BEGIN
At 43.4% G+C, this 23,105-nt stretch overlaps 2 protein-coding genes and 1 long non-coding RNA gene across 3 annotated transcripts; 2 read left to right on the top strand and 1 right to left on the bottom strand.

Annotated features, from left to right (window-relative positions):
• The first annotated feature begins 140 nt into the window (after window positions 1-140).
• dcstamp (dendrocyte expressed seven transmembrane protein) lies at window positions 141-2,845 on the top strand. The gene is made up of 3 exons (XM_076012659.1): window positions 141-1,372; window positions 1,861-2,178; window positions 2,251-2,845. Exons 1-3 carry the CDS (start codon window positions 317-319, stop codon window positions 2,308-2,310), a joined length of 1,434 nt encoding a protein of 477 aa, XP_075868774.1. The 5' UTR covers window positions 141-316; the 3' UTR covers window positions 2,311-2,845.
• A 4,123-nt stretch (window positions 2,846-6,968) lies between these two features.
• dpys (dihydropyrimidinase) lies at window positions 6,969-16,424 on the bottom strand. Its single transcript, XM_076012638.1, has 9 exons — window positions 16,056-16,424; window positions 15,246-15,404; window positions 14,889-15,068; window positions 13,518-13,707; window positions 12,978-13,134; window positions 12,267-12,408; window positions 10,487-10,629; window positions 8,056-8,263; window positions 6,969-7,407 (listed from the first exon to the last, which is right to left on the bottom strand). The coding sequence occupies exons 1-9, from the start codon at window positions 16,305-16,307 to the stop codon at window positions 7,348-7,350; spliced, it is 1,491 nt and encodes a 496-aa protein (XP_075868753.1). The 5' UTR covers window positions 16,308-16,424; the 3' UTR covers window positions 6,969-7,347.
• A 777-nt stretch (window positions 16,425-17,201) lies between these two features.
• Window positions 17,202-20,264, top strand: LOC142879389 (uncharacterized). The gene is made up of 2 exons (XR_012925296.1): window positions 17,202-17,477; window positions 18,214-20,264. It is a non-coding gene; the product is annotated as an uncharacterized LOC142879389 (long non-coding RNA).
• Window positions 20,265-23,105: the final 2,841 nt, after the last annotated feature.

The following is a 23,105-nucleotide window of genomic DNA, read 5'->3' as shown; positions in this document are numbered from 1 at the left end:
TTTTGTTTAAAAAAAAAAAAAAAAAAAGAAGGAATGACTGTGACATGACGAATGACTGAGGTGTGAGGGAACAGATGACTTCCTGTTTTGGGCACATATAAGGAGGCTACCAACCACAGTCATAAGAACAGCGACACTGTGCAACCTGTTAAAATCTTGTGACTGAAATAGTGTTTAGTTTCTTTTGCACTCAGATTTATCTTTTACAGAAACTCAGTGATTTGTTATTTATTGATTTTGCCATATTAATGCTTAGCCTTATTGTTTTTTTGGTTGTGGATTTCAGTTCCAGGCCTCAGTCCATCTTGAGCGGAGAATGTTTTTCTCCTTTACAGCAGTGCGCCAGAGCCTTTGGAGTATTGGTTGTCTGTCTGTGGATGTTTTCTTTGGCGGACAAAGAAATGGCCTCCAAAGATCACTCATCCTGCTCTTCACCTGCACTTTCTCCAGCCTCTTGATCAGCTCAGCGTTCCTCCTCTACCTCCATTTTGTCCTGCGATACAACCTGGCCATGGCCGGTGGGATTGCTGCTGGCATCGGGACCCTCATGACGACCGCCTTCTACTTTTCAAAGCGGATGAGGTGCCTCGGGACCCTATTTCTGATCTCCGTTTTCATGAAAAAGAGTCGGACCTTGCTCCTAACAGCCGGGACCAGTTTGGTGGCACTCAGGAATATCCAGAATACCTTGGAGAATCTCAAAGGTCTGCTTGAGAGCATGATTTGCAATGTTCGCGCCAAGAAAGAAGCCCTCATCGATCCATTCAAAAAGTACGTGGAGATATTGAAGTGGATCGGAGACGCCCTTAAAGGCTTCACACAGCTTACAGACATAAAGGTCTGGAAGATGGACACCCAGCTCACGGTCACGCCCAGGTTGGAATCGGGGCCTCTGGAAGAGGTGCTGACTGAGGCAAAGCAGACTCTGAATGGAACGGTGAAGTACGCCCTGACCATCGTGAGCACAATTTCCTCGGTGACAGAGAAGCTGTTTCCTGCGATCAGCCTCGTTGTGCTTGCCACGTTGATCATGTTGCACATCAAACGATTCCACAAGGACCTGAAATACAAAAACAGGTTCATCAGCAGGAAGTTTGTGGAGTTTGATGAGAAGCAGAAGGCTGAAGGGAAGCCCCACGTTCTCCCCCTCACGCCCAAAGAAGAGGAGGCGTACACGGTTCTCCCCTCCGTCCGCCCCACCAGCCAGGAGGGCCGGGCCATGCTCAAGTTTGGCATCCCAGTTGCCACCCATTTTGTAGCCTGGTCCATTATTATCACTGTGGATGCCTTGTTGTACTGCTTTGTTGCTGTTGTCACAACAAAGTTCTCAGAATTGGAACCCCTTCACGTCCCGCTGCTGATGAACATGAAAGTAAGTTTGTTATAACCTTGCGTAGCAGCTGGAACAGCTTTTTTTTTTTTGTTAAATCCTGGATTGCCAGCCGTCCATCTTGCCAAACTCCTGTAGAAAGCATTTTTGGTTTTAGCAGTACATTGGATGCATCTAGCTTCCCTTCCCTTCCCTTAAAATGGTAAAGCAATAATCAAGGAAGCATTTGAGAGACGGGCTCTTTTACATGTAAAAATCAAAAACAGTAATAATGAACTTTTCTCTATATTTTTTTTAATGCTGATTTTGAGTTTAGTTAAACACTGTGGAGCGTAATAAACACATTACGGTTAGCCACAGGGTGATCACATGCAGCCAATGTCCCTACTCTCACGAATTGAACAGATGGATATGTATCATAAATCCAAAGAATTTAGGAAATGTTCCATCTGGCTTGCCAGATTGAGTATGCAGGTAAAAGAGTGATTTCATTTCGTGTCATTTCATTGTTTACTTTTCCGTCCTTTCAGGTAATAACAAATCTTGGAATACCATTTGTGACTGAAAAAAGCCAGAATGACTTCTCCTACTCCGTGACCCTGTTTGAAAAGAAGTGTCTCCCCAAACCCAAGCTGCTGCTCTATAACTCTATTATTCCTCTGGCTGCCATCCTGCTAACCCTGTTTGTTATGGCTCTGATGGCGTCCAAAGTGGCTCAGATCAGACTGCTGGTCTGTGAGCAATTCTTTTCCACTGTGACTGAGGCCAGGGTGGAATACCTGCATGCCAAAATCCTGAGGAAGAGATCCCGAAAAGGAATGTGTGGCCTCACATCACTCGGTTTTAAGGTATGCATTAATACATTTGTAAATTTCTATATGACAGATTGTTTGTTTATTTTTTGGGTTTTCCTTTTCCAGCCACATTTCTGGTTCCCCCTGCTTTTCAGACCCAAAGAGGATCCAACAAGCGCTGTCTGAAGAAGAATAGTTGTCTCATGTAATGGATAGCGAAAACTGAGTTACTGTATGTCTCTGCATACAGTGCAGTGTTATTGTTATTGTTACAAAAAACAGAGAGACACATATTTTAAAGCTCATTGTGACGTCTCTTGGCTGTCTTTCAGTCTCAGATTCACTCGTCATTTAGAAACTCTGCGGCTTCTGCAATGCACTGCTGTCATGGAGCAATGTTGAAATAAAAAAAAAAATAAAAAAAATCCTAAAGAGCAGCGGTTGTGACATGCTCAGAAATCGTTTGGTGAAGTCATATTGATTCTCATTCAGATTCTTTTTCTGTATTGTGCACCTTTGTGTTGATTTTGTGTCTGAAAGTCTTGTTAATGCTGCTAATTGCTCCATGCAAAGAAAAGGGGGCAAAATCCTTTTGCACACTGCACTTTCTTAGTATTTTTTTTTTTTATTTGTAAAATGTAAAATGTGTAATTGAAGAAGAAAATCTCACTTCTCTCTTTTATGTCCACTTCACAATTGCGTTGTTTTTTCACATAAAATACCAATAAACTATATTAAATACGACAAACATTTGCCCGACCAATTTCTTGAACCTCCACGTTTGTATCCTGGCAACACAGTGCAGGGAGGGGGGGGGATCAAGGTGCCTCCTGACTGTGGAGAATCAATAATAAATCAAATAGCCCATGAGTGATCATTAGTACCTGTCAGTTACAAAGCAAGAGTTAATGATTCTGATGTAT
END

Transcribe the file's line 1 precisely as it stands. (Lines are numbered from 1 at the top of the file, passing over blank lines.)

At 43.4% G+C, this 23,105-nt stretch overlaps 2 protein-coding genes and 1 long non-coding RNA gene across 3 annotated transcripts; 2 read left to right on the top strand and 1 right to left on the bottom strand.